Wyo braces for less water as drought sets in on Colorado River | New
As federal water managers declared the Colorado River’s first-ever official water shortage last week, a senior official said he was confident Wyoming would responsibly implement its plans to store and divert even more streams from the troubled waterway.
The Home Office said on Aug. 16 it would reduce water diversions to Arizona, Nevada and Mexico in 2022 after a review scheduled for August set restrictive limits for the outflow. next year.
Despite the reduction, Wyoming plans to lock up an additional 115,000 acre-feet per year by building and modifying dams and their operations to potentially allow more diversion.
At the same time, Wyoming is expanding its drought contingency plan and a “demand management” program that could result in voluntary reductions in diversions before state users are cut off. Wyoming doesn’t expect reductions to occur next year, unless drought, aridification and climate change unexpectedly exacerbate Lake Powell’s decline.
In a press appeal announcing the downstream diversion reductions, a regional director of the Bureau of Reclamation seemed unfazed by the potential impacts of Wyoming’s dam construction plans.
“Wyoming has been foresight in the work of its Wyoming Water Development Commission,” said Wayne Pullan, BOR director for the Upper Colorado River Basin, “and with our long history with Wyoming, We are confident that they will pursue all future projects in a responsible manner, fully aware of the hydrological context and the difficulties on the Colorado River.
Wyoming’s representative to the Upper Colorado River Commission, which will decide how cuts in Wyoming, Utah, Colorado and New Mexico will be supported, said his cohorts were “very concerned about the hydrology with which this basin is confronted “. A drought contingency plan that was adopted in skeleton form “provides the tools to help manage what we are seeing now, unsettling as that is,” said Pat Tyrrell, commissioner, at the meeting. press conference.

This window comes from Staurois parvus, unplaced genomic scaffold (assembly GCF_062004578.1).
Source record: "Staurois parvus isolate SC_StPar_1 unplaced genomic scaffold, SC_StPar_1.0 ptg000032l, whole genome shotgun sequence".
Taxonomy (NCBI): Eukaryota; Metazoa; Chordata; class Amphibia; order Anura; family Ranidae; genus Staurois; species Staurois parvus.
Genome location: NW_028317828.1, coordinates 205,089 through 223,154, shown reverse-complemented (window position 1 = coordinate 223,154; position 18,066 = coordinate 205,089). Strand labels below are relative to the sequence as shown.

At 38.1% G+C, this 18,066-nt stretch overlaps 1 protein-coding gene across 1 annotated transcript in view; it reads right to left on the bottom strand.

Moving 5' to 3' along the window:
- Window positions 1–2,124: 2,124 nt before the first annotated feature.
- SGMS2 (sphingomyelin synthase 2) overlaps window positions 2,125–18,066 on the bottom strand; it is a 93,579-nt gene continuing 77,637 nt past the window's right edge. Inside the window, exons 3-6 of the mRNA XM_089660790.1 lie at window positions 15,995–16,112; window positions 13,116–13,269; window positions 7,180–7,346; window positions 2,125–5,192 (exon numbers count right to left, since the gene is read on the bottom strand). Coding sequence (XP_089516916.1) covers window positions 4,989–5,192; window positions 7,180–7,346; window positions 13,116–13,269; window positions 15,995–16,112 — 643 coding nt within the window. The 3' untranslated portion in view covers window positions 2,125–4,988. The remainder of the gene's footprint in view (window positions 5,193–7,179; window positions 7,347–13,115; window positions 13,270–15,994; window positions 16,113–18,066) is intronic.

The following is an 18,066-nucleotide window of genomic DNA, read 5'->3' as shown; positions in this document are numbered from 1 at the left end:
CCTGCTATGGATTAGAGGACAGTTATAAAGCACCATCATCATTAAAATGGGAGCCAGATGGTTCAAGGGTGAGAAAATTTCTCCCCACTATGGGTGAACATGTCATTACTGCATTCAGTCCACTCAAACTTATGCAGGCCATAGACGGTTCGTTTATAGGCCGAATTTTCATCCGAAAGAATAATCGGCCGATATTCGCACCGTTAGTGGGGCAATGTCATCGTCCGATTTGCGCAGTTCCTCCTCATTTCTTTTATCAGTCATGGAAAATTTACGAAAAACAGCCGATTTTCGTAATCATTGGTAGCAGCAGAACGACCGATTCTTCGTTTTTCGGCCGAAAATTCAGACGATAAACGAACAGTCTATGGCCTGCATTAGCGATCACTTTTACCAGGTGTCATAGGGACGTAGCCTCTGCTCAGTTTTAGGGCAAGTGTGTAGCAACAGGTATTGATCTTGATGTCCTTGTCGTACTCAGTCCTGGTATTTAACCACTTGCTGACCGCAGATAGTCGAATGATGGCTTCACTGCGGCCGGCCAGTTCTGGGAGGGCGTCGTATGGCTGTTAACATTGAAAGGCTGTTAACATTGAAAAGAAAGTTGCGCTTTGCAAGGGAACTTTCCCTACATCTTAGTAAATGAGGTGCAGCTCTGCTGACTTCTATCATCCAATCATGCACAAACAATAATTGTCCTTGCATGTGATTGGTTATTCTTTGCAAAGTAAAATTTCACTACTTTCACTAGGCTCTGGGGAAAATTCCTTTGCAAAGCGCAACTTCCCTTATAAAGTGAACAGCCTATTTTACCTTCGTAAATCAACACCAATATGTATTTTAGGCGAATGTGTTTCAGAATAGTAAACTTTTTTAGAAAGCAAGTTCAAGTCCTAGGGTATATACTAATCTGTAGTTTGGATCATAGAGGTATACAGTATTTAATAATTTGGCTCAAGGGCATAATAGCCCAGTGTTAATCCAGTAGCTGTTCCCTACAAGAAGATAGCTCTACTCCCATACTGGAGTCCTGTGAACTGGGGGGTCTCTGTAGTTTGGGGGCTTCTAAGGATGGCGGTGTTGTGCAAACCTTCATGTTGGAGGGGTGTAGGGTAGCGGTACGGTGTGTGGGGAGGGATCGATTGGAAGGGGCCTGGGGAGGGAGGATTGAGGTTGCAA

Pullan would not comment on specific projects underway in Wyoming, of which at least five in the Green River and Little Snake River basins collectively control an additional 115,000 acre-feet at an estimated cost of $ 123 million.
“It should be noted that one of the goals of the Colorado River Storage Project is to assist states, using their allocation as part of the [1922 Colorado River] Compact, ”Pullan said. Wyoming has not developed or appropriated its full share of the water allowed under the landmark deal, state officials said.
The contract and allocation between the seven states and Mexico, however, is based on an annual supply of at least 15 million acre-feet, an amount experts say the river basin no longer produces. Additionally, Wyoming believes Lower Basin Arizona, Nevada, California, and Mexico have historically abused them while the Upper Division states have failed to fully exploit their rights.
At least one group has called for a moratorium on new storage or diversion projects in the basin until all seven states and Mexico can respond to what are widely seen as claims for flows that no longer exist. . Wyoming still deserves its share, state officials say.
“We don’t have to maintain overuse anywhere else,” Tyrrell said in an interview, “to the detriment of our existing demands here in Wyoming.”
Tyrrell proposed a scenario in which an ongoing dam project could be immediately affected by less runoff. At the Big Sandy Dam in Sublette County, the Bureau of Reclamation is elevating the structure to impound an additional 12,900 acre-feet for irrigation.
“This will be on a more recent priority date,” Tyrrell said, meaning the new storage area will be among the first to be cut if the lower basin shortages spread upstream. The doctrine of prior appropriation that governs water use in Wyoming recognizes that the first appropriation of water is the first in times of scarcity.
“If we are, for example, under any restriction,” Tyrrell said, Big Sandy “will not be allowed to fill.
“It will no longer put additional stress on the system if it is not allowed to fill up,” he told WyoFile.
Other new dams, reservoir expansions, or operational changes that would give Wyoming access to more water would be subject to separate reservations depending on whether they are built, what priority of appropriation they might retain, who they belong to, and where. other factors.